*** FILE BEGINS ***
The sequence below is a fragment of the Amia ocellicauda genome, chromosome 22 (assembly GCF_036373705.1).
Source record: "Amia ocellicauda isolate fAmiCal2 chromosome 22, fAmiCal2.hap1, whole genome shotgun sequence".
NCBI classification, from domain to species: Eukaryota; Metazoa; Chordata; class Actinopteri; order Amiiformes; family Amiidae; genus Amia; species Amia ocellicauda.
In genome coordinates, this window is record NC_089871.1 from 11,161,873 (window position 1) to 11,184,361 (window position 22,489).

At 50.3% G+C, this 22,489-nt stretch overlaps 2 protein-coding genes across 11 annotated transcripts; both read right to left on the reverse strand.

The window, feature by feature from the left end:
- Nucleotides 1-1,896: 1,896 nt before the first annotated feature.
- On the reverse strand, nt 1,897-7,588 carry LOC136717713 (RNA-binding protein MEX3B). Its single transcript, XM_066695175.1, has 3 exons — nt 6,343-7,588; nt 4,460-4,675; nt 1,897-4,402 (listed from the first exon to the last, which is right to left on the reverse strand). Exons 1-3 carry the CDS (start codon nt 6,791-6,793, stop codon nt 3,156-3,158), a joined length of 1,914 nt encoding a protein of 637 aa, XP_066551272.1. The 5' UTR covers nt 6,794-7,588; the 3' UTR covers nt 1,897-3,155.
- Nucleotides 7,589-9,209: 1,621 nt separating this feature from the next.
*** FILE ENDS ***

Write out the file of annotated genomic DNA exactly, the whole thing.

The sequence below is a fragment of the Amia ocellicauda genome, chromosome 22 (assembly GCF_036373705.1).
Source record: "Amia ocellicauda isolate fAmiCal2 chromosome 22, fAmiCal2.hap1, whole genome shotgun sequence".
NCBI classification, from domain to species: Eukaryota; Metazoa; Chordata; class Actinopteri; order Amiiformes; family Amiidae; genus Amia; species Amia ocellicauda.
In genome coordinates, this window is record NC_089871.1 from 11,161,873 (window position 1) to 11,184,361 (window position 22,489).

At 50.3% G+C, this 22,489-nt stretch overlaps 2 protein-coding genes across 11 annotated transcripts; both read right to left on the reverse strand.

The window, feature by feature from the left end:
- Nucleotides 1-1,896: 1,896 nt before the first annotated feature.
- On the reverse strand, nt 1,897-7,588 carry LOC136717713 (RNA-binding protein MEX3B). Its single transcript, XM_066695175.1, has 3 exons — nt 6,343-7,588; nt 4,460-4,675; nt 1,897-4,402 (listed from the first exon to the last, which is right to left on the reverse strand). Exons 1-3 carry the CDS (start codon nt 6,791-6,793, stop codon nt 3,156-3,158), a joined length of 1,914 nt encoding a protein of 637 aa, XP_066551272.1. The 5' UTR covers nt 6,794-7,588; the 3' UTR covers nt 1,897-3,155.
- Nucleotides 7,589-9,209: 1,621 nt separating this feature from the next.